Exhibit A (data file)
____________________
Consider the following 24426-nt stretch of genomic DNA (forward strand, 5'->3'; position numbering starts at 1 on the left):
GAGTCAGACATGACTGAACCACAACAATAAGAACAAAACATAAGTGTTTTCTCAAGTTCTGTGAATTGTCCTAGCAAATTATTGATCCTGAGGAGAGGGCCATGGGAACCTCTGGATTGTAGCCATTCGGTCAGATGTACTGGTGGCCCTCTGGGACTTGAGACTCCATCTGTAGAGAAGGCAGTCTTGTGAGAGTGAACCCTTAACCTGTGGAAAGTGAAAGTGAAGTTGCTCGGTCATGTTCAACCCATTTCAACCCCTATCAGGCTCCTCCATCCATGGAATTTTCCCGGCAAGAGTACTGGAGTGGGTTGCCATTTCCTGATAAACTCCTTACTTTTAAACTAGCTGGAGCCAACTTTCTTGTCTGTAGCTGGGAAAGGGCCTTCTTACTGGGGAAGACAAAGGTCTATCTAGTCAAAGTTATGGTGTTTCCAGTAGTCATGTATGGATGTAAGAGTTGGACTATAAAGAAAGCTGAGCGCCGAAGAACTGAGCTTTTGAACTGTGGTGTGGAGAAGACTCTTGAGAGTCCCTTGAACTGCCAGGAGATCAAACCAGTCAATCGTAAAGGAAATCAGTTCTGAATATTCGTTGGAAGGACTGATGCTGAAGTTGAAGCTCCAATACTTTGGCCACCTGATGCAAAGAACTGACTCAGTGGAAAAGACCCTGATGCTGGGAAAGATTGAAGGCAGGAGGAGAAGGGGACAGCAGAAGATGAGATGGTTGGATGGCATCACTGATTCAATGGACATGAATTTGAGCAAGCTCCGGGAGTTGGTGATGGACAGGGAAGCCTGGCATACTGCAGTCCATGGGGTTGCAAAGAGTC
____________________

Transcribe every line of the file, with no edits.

Consider the following 24426-nt stretch of genomic DNA (forward strand, 5'->3'; position numbering starts at 1 on the left):
GAGTCAGACATGACTGAACCACAACAATAAGAACAAAACATAAGTGTTTTCTCAAGTTCTGTGAATTGTCCTAGCAAATTATTGATCCTGAGGAGAGGGCCATGGGAACCTCTGGATTGTAGCCATTCGGTCAGATGTACTGGTGGCCCTCTGGGACTTGAGACTCCATCTGTAGAGAAGGCAGTCTTGTGAGAGTGAACCCTTAACCTGTGGAAAGTGAAAGTGAAGTTGCTCGGTCATGTTCAACCCATTTCAACCCCTATCAGGCTCCTCCATCCATGGAATTTTCCCGGCAAGAGTACTGGAGTGGGTTGCCATTTCCTGATAAACTCCTTACTTTTAAACTAGCTGGAGCCAACTTTCTTGTCTGTAGCTGGGAAAGGGCCTTCTTACTGGGGAAGACAAAGGTCTATCTAGTCAAAGTTATGGTGTTTCCAGTAGTCATGTATGGATGTAAGAGTTGGACTATAAAGAAAGCTGAGCGCCGAAGAACTGAGCTTTTGAACTGTGGTGTGGAGAAGACTCTTGAGAGTCCCTTGAACTGCCAGGAGATCAAACCAGTCAATCGTAAAGGAAATCAGTTCTGAATATTCGTTGGAAGGACTGATGCTGAAGTTGAAGCTCCAATACTTTGGCCACCTGATGCAAAGAACTGACTCAGTGGAAAAGACCCTGATGCTGGGAAAGATTGAAGGCAGGAGGAGAAGGGGACAGCAGAAGATGAGATGGTTGGATGGCATCACTGATTCAATGGACATGAATTTGAGCAAGCTCCGGGAGTTGGTGATGGACAGGGAAGCCTGGCATACTGCAGTCCATGGGGTTGCAAAGAGTC